On My Night Stand | The Life-Changing Magic of Tidying Up by Marie Kondo

Yes, I know this is not a craft book or a work of literature, and there’s no Jewish content here. But I present these two books here in the interest of spring cleaning and renewal.

I’d heard about Marie Kondo first from writer pals and while I don’t agree with everything I read, it got me to tidy up my desk space, my dining room table, my kitchen, and two drawers in the dresser. I also went out and bought silk flowers and put them into a Kosher for Passover Gold’s Horseradish jar. Yesterday I bought baskets to place over the toilet tank for toilet paper.

Using the illustrations from the companion volume, Spark Joy, I now have a new way of folding that makes more efficient use of space. I don’t agree with Kondo’s recommendation of placing bookshelves inside a closet. She has 30 books. I have more like 5,000. But I will be more mindful of what books I buy. For example, I got these two Kondo books from my local library.

The bottom line? More energy and creative flow and a sense of control over my chaotic life.

One drawback: I’m so used to working in chaos that with a tidy desk, I feel stymied. I’ll get used to it.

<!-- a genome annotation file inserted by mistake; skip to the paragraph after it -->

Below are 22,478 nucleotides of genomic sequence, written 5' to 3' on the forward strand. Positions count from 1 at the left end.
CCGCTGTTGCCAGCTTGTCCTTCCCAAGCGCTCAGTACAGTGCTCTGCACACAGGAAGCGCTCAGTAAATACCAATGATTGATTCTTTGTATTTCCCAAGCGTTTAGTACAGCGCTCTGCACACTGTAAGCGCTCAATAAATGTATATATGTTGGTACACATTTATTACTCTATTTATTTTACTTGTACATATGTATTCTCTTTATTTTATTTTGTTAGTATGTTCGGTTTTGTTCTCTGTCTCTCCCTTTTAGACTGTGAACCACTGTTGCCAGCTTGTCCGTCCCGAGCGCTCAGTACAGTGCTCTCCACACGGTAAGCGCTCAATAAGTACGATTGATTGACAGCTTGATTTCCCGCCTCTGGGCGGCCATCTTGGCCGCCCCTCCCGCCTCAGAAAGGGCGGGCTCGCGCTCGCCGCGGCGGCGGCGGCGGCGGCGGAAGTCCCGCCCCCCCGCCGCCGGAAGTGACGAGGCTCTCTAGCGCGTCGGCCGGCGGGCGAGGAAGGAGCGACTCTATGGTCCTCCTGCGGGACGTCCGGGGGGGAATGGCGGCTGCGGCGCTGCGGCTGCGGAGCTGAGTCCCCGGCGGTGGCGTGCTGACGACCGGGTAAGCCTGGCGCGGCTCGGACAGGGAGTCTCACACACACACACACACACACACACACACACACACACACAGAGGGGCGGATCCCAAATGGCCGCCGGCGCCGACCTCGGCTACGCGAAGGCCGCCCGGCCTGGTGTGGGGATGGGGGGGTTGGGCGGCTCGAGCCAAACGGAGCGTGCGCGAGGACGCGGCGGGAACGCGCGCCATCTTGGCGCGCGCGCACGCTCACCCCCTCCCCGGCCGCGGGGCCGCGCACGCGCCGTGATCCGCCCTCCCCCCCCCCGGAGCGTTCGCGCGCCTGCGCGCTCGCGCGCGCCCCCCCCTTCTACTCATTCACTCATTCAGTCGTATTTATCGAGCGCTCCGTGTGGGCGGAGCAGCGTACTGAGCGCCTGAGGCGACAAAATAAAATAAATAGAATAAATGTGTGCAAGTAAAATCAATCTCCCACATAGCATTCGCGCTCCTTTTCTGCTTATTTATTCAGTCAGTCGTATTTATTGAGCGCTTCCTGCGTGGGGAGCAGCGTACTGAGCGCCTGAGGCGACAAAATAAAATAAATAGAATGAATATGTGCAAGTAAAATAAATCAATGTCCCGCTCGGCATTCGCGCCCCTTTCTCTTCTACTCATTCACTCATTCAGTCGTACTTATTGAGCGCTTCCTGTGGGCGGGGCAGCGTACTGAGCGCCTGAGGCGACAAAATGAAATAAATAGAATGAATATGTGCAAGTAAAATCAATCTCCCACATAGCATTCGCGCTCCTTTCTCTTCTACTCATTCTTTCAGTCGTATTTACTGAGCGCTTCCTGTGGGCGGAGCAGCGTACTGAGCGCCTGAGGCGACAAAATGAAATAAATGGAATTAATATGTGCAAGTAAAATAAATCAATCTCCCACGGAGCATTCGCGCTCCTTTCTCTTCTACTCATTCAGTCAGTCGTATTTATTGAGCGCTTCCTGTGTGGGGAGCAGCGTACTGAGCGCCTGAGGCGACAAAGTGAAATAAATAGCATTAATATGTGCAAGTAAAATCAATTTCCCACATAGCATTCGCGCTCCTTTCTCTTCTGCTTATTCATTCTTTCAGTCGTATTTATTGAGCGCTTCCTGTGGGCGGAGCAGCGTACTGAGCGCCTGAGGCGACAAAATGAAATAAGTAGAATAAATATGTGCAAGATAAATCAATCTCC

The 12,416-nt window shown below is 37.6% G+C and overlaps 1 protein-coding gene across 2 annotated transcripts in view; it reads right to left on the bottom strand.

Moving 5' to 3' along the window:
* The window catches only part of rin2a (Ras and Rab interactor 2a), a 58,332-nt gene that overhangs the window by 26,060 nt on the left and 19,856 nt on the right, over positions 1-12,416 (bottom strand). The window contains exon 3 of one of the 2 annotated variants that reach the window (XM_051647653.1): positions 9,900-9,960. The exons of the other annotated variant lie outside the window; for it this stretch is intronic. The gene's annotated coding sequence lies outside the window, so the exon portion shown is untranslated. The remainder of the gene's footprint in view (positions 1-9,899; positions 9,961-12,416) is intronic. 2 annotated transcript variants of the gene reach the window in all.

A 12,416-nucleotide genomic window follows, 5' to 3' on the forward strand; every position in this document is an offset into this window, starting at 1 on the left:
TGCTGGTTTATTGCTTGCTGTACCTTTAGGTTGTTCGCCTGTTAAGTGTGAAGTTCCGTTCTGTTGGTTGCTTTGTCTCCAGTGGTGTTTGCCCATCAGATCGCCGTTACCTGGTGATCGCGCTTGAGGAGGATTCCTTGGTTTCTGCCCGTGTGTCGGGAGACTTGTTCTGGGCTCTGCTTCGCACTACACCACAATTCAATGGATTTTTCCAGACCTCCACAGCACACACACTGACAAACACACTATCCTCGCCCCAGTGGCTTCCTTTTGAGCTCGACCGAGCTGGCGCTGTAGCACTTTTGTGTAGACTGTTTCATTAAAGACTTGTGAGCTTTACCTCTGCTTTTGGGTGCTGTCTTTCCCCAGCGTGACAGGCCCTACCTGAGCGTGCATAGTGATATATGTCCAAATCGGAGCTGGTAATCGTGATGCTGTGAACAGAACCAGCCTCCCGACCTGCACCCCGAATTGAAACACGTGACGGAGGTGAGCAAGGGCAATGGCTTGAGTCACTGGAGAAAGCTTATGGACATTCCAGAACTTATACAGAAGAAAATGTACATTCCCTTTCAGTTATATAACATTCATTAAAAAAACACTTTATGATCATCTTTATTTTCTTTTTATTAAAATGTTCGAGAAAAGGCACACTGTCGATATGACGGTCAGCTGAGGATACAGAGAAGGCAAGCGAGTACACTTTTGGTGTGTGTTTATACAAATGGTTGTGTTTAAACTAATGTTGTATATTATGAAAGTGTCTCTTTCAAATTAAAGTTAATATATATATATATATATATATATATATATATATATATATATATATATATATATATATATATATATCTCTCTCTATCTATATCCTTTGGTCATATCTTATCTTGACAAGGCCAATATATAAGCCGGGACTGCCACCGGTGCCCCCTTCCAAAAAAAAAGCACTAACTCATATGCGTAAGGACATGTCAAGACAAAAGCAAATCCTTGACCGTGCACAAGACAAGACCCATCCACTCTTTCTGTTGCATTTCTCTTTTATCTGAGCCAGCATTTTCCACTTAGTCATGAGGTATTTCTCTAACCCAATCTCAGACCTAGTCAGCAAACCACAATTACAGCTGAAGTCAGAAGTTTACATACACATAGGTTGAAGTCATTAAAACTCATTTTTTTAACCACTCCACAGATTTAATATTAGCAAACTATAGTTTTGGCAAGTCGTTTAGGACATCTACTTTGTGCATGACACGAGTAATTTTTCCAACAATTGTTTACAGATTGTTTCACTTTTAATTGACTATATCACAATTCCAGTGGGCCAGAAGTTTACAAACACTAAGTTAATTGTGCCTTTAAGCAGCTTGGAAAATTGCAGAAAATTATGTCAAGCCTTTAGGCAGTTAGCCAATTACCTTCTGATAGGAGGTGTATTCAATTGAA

About Barbara Krasner

History writer and award-winning author Barbara Krasner writes Jewish-themed poetry, articles, nonfiction books, and novels for children and adults.
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2 Responses to On My Night Stand | The Life-Changing Magic of Tidying Up by Marie Kondo

  1. HI Barbara, I, too, fell under Marie Kondo’s spell. Then all her simplicity strategies became another huge project and I got overwhelmed. There were some good takeaways, though. I’m more cognizant of bring more stuff into my large home filled with stuff of three kids and more. I found it fascinating to read about Kondo’s early obsession with order and tidying. I guess it’s an example of turning mild OCD into a lifestyle and business.

    • Thanks, Evelyn. I could see how it could get overwhelming. You make a great point about turning OCD into a profit-making asset. I do like the idea of reducing acquisitions. The older I get, the more I find I need less stuff.

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